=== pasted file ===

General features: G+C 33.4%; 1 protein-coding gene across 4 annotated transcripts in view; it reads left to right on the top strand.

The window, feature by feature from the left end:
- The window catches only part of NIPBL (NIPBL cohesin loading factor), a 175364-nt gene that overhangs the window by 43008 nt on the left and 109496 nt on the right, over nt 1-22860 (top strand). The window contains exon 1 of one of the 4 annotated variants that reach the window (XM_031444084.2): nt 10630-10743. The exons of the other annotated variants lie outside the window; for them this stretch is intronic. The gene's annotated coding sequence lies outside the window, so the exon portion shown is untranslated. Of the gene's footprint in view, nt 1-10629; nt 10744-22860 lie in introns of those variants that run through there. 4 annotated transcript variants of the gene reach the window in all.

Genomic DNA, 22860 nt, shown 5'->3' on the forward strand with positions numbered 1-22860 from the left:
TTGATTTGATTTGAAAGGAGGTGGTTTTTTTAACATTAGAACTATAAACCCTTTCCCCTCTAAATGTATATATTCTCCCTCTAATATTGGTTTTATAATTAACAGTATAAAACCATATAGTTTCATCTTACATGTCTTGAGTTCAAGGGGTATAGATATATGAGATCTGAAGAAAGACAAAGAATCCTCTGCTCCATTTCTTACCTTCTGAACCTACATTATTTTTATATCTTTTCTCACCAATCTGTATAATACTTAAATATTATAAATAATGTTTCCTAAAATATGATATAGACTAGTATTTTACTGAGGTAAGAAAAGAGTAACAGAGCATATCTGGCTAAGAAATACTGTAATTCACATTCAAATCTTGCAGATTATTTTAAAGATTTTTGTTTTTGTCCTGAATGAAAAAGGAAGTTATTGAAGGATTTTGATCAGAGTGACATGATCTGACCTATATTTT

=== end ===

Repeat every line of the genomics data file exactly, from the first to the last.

General features: G+C 33.4%; 1 protein-coding gene across 4 annotated transcripts in view; it reads left to right on the top strand.

The window, feature by feature from the left end:
- The window catches only part of NIPBL (NIPBL cohesin loading factor), a 175364-nt gene that overhangs the window by 43008 nt on the left and 109496 nt on the right, over nt 1-22860 (top strand). The window contains exon 1 of one of the 4 annotated variants that reach the window (XM_031444084.2): nt 10630-10743. The exons of the other annotated variants lie outside the window; for them this stretch is intronic. The gene's annotated coding sequence lies outside the window, so the exon portion shown is untranslated. Of the gene's footprint in view, nt 1-10629; nt 10744-22860 lie in introns of those variants that run through there. 4 annotated transcript variants of the gene reach the window in all.

Genomic DNA, 22860 nt, shown 5'->3' on the forward strand with positions numbered 1-22860 from the left:
TTGATTTGATTTGAAAGGAGGTGGTTTTTTTAACATTAGAACTATAAACCCTTTCCCCTCTAAATGTATATATTCTCCCTCTAATATTGGTTTTATAATTAACAGTATAAAACCATATAGTTTCATCTTACATGTCTTGAGTTCAAGGGGTATAGATATATGAGATCTGAAGAAAGACAAAGAATCCTCTGCTCCATTTCTTACCTTCTGAACCTACATTATTTTTATATCTTTTCTCACCAATCTGTATAATACTTAAATATTATAAATAATGTTTCCTAAAATATGATATAGACTAGTATTTTACTGAGGTAAGAAAAGAGTAACAGAGCATATCTGGCTAAGAAATACTGTAATTCACATTCAAATCTTGCAGATTATTTTAAAGATTTTTGTTTTTGTCCTGAATGAAAAAGGAAGTTATTGAAGGATTTTGATCAGAGTGACATGATCTGACCTATATTTT